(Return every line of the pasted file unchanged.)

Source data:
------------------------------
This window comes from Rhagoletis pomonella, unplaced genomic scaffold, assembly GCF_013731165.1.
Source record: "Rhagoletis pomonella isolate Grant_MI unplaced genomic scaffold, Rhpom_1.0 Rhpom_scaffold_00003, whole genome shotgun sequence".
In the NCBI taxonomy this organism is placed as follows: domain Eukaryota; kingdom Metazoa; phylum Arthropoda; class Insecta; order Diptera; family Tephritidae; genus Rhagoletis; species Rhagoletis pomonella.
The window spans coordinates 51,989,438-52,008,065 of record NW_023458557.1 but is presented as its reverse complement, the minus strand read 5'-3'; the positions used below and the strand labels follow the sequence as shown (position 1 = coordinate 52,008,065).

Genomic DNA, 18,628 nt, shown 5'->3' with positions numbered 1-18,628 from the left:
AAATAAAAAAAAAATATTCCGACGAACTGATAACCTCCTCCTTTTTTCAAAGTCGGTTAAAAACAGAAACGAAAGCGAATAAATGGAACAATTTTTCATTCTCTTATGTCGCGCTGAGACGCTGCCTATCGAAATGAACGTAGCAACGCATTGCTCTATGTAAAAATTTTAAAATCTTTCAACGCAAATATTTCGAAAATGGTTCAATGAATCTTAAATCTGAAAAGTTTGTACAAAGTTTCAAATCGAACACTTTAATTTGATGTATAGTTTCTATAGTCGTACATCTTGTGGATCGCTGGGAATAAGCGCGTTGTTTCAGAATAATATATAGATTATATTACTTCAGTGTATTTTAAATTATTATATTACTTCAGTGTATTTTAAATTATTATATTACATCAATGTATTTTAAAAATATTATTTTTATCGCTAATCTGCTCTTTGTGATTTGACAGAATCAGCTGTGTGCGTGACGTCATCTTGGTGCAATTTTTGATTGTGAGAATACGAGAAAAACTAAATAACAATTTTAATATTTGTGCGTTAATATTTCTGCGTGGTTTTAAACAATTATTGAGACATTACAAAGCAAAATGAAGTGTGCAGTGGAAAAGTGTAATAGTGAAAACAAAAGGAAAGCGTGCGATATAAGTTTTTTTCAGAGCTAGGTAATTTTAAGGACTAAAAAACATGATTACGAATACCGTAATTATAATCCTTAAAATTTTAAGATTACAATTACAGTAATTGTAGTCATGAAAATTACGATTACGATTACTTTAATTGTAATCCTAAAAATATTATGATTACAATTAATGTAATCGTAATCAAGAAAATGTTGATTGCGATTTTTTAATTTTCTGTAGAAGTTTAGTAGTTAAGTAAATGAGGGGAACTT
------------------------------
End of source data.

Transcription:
This window comes from Rhagoletis pomonella, unplaced genomic scaffold, assembly GCF_013731165.1.
Source record: "Rhagoletis pomonella isolate Grant_MI unplaced genomic scaffold, Rhpom_1.0 Rhpom_scaffold_00003, whole genome shotgun sequence".
In the NCBI taxonomy this organism is placed as follows: domain Eukaryota; kingdom Metazoa; phylum Arthropoda; class Insecta; order Diptera; family Tephritidae; genus Rhagoletis; species Rhagoletis pomonella.
The window spans coordinates 51,989,438-52,008,065 of record NW_023458557.1 but is presented as its reverse complement, the minus strand read 5'-3'; the positions used below and the strand labels follow the sequence as shown (position 1 = coordinate 52,008,065).

Genomic DNA, 18,628 nt, shown 5'->3' with positions numbered 1-18,628 from the left:
AAATAAAAAAAAAATATTCCGACGAACTGATAACCTCCTCCTTTTTTCAAAGTCGGTTAAAAACAGAAACGAAAGCGAATAAATGGAACAATTTTTCATTCTCTTATGTCGCGCTGAGACGCTGCCTATCGAAATGAACGTAGCAACGCATTGCTCTATGTAAAAATTTTAAAATCTTTCAACGCAAATATTTCGAAAATGGTTCAATGAATCTTAAATCTGAAAAGTTTGTACAAAGTTTCAAATCGAACACTTTAATTTGATGTATAGTTTCTATAGTCGTACATCTTGTGGATCGCTGGGAATAAGCGCGTTGTTTCAGAATAATATATAGATTATATTACTTCAGTGTATTTTAAATTATTATATTACTTCAGTGTATTTTAAATTATTATATTACATCAATGTATTTTAAAAATATTATTTTTATCGCTAATCTGCTCTTTGTGATTTGACAGAATCAGCTGTGTGCGTGACGTCATCTTGGTGCAATTTTTGATTGTGAGAATACGAGAAAAACTAAATAACAATTTTAATATTTGTGCGTTAATATTTCTGCGTGGTTTTAAACAATTATTGAGACATTACAAAGCAAAATGAAGTGTGCAGTGGAAAAGTGTAATAGTGAAAACAAAAGGAAAGCGTGCGATATAAGTTTTTTTCAGAGCTAGGTAATTTTAAGGACTAAAAAACATGATTACGAATACCGTAATTATAATCCTTAAAATTTTAAGATTACAATTACAGTAATTGTAGTCATGAAAATTACGATTACGATTACTTTAATTGTAATCCTAAAAATATTATGATTACAATTAATGTAATCGTAATCAAGAAAATGTTGATTGCGATTTTTTAATTTTCTGTAGAAGTTTAGTAGTTAAGTAAATGAGGGGAACTT